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Background: Darfuri Women Raped in War

Darfuri Women: Rape as a Weapon of War

Sexual violence and rape have become hallmarks of the lives of Darfuri women. Many women were raped in the torrent of violence that forced them to flee their villages. Sudanese security forces, including police deployed to protect Internally Displaced Persons (IDPs) and allied Janjaweed militias, have been implicated in acts of rape and sexual violence. Women IDPs and refugees report also being forced to exchange sexual favors for desperately needed goods and services. The Office of the Prosecutor of the International Criminal Court has identified "high numbers of… mass rapes and other forms of extremely serious gender violence."

Mass rapes in Darfur effectively terrorize the people, break their will, and destroy the fabric of society. In addition to causing horrific mental and physical trauma, rape has serious social and economic consequences in Darfurian society, often making the victim ineligible for marriage and causing her to be ostracized by the community and even her own family.

Forty percent of women interviewed in three villages in Darfur reported in PHR's study, Darfur: Assault on Survival (pdf), that they had either been a victim of or a witness to sexual assault during the attacks on their villages. Rape is a crime against humanity and its widespread use in the conflict by the Janjaweed militias in concert with the Government of Sudan is also well documented in the report The Use Of Rape As A Weapon Of War In The Conflict In Darfur, Sudan (pdf).

In refugee camps, the risk of violence is still all-too-real—many are assaulted when leaving camps to gather the wood they need to cook food for their families. In November 2008, Physicians for Human Rights sent a team of three physicians and a human rights investigator to eastern Chad to interview Darfuri refugee women about how their lives have been affected by this violence.

Nowhere to Turn: Failure to Protect,Support and Assure Justice for Darfuri Women (pdf) is our report documenting the scope and long-term impact of rape and other sexual violence experienced by these women. This scientific study, conducted in partnership with Harvard Humanitarian Initiative (HHI), corroborates women’s accounts of rape and other crimes against humanity that they have experienced in Darfur, as well as rape and deprivations of basic needs in refugee camps in Chad.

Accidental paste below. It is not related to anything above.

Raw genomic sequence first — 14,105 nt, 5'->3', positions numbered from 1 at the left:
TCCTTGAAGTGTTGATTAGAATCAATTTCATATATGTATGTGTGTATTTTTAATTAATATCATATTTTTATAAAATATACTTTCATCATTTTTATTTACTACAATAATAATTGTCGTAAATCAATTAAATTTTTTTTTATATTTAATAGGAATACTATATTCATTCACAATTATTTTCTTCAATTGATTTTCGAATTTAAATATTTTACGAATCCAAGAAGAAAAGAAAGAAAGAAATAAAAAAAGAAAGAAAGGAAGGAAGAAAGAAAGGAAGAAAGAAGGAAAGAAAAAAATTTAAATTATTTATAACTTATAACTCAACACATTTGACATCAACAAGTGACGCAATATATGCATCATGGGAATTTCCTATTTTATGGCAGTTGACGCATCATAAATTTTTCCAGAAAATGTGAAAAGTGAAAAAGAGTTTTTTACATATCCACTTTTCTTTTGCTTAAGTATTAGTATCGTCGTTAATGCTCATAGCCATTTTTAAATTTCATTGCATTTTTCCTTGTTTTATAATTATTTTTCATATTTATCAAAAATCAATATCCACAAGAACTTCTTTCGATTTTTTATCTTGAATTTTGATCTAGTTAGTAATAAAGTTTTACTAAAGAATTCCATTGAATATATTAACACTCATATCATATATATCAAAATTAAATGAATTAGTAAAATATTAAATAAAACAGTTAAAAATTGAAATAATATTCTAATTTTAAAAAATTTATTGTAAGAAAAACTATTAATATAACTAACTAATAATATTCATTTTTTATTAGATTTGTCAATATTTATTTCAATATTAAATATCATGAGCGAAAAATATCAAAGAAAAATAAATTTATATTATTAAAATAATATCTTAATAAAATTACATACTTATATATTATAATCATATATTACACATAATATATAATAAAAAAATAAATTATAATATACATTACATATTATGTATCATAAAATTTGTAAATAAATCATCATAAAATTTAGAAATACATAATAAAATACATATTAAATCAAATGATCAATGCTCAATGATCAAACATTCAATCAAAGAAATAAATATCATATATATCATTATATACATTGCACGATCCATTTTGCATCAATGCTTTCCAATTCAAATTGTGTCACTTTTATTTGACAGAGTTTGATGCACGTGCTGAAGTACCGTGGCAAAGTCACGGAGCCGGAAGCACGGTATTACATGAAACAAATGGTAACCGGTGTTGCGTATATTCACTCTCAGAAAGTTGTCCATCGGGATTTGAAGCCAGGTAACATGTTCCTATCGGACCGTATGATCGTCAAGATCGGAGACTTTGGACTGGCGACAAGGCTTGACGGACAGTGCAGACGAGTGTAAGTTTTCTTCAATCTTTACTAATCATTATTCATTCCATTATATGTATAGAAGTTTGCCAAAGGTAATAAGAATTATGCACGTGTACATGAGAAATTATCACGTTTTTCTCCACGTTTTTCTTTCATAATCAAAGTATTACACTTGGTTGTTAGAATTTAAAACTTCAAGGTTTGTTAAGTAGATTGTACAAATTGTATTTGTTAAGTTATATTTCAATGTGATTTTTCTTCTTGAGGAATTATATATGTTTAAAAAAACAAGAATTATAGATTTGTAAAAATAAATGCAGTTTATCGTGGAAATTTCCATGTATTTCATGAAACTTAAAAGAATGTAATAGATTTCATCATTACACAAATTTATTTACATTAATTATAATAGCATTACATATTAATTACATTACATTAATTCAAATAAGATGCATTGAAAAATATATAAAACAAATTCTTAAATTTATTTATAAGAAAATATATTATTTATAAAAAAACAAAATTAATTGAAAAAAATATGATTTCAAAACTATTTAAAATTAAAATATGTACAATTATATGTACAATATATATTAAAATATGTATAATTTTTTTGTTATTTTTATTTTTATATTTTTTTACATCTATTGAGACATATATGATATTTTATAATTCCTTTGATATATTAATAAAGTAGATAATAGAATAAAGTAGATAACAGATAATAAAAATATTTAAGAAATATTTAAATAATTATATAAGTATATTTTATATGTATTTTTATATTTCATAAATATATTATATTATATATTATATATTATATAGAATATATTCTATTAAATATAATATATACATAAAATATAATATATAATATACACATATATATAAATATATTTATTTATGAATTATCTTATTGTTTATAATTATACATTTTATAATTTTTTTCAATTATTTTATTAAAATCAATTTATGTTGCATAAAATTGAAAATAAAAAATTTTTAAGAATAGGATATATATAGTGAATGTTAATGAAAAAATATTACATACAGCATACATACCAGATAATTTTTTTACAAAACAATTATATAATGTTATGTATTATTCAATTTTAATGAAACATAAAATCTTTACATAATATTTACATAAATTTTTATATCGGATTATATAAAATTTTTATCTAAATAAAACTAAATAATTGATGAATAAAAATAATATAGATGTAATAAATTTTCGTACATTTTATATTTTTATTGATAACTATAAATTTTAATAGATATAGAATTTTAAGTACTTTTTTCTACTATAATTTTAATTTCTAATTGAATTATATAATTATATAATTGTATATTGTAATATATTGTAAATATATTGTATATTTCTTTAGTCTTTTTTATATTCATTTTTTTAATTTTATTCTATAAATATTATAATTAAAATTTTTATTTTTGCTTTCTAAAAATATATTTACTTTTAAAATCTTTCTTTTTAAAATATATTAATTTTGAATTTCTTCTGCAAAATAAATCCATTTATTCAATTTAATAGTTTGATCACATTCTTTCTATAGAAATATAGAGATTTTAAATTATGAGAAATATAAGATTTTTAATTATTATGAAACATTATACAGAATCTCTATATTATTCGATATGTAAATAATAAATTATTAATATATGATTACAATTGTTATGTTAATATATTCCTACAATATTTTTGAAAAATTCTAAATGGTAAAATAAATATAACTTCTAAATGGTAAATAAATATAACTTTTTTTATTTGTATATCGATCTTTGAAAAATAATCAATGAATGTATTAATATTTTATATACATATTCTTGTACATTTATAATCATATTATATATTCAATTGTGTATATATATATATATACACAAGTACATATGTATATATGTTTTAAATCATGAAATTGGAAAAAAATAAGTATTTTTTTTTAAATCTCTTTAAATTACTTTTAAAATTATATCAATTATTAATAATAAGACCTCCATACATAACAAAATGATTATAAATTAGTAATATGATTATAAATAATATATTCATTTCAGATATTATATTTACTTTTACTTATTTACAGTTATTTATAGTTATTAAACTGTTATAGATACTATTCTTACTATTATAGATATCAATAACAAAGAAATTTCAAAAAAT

“Women who report being raped are stigmatized, and remain trapped in places of perpetual insecurity. There’s no one to stop the rapes, no one to turn to for justice for past or ongoing crimes, and little psycho-social support to address their prolonged and unimaginable traumas.” - PHR Deputy Director Susannah Sirkin

In addition to these investigations, PHR has held a series of training sessions in Khartoum and Darfur on the proper documentation and treatment of sexual violence for doctors, lawyers and mental health professionals. Partnering with a Sudanese organization, the Amel Center for Treatment and Rehabilitation of Victims of Torture, PHR brought a multidisciplinary team of lawyers, physicians and psychologists to work with Amel Center staff in training local professionals and officials on international standards for documenting rape, methods for treating victims and how to cope with issues of secondary trauma and burnout among staff. PHR is also advocating for the amendment of Sudanese laws and procedures that intimidate women from reporting rape or seeking medical or psychological care, threaten the rape victims with charges of adultery and make it nearly impossible to gain a rape conviction.

Read the Reports

PHR's Darfur Survival Campaign has mobilized health professionals, students, and members of the general public to press for urgently needed security in Darfur. PHR is a member of the Save Darfur campaign.